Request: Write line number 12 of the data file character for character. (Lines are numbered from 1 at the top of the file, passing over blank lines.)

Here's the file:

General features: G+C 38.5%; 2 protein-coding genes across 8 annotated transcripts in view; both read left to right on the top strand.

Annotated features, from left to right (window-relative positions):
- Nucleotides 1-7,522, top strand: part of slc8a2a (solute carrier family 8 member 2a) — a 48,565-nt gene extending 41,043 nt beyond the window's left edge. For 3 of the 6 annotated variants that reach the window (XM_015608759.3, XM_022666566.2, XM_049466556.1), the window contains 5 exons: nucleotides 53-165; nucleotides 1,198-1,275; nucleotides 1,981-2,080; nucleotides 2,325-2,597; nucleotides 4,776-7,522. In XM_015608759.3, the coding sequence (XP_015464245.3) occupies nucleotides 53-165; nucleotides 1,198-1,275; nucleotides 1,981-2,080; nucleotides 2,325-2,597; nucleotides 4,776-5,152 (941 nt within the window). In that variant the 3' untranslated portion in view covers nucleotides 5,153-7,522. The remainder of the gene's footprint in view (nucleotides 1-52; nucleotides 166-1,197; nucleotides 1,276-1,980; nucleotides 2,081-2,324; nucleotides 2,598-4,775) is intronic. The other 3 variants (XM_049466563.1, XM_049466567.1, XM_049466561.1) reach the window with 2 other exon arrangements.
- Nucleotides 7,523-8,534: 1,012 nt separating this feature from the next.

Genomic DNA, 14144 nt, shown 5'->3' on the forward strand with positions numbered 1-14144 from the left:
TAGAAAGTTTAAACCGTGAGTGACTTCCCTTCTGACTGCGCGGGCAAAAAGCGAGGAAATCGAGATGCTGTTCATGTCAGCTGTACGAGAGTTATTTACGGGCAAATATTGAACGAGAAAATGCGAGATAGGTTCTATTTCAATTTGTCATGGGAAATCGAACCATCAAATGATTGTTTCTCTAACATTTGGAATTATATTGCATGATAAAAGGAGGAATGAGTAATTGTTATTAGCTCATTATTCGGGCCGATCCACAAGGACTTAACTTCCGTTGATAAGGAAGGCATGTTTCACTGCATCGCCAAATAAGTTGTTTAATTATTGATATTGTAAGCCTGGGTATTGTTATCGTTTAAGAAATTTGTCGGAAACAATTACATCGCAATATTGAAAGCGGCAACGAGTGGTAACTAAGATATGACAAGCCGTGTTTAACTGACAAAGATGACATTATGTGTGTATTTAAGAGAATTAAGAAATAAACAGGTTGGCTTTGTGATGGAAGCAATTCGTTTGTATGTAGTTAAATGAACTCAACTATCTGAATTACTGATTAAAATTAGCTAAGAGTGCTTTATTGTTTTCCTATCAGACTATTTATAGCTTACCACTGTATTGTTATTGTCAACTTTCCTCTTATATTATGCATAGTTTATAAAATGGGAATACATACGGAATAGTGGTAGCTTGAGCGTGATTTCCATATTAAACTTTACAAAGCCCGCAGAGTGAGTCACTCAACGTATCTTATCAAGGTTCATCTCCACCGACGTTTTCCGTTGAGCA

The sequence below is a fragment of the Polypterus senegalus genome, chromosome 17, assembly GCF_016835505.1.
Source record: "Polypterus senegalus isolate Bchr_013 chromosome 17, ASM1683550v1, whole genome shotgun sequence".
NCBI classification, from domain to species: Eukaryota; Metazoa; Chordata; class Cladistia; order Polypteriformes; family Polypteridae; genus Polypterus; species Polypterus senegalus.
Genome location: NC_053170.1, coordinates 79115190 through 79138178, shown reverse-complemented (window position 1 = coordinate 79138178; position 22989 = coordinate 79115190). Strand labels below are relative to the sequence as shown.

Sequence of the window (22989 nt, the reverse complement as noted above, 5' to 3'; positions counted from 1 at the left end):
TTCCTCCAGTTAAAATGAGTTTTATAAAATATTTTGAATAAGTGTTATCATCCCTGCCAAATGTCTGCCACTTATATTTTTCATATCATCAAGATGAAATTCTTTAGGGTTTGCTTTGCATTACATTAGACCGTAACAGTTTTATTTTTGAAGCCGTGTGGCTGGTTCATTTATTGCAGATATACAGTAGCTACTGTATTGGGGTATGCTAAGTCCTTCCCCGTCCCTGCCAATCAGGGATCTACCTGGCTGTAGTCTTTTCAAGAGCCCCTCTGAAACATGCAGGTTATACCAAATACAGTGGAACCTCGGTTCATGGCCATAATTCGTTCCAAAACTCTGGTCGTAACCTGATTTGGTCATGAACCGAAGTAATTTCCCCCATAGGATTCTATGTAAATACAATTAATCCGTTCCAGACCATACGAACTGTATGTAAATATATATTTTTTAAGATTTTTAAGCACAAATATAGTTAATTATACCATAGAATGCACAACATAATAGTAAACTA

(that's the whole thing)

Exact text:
TTCCTCCAGTTAAAATGAGTTTTATAAAATATTTTGAATAAGTGTTATCATCCCTGCCAAATGTCTGCCACTTATATTTTTCATATCATCAAGATGAAATTCTTTAGGGTTTGCTTTGCATTACATTAGACCGTAACAGTTTTATTTTTGAAGCCGTGTGGCTGGTTCATTTATTGCAGATATACAGTAGCTACTGTATTGGGGTATGCTAAGTCCTTCCCCGTCCCTGCCAATCAGGGATCTACCTGGCTGTAGTCTTTTCAAGAGCCCCTCTGAAACATGCAGGTTATACCAAATACAGTGGAACCTCGGTTCATGGCCATAATTCGTTCCAAAACTCTGGTCGTAACCTGATTTGGTCATGAACCGAAGTAATTTCCCCCATAGGATTCTATGTAAATACAATTAATCCGTTCCAGACCATACGAACTGTATGTAAATATATATTTTTTAAGATTTTTAAGCACAAATATAGTTAATTATACCATAGAATGCACAACATAATAGTAAACTA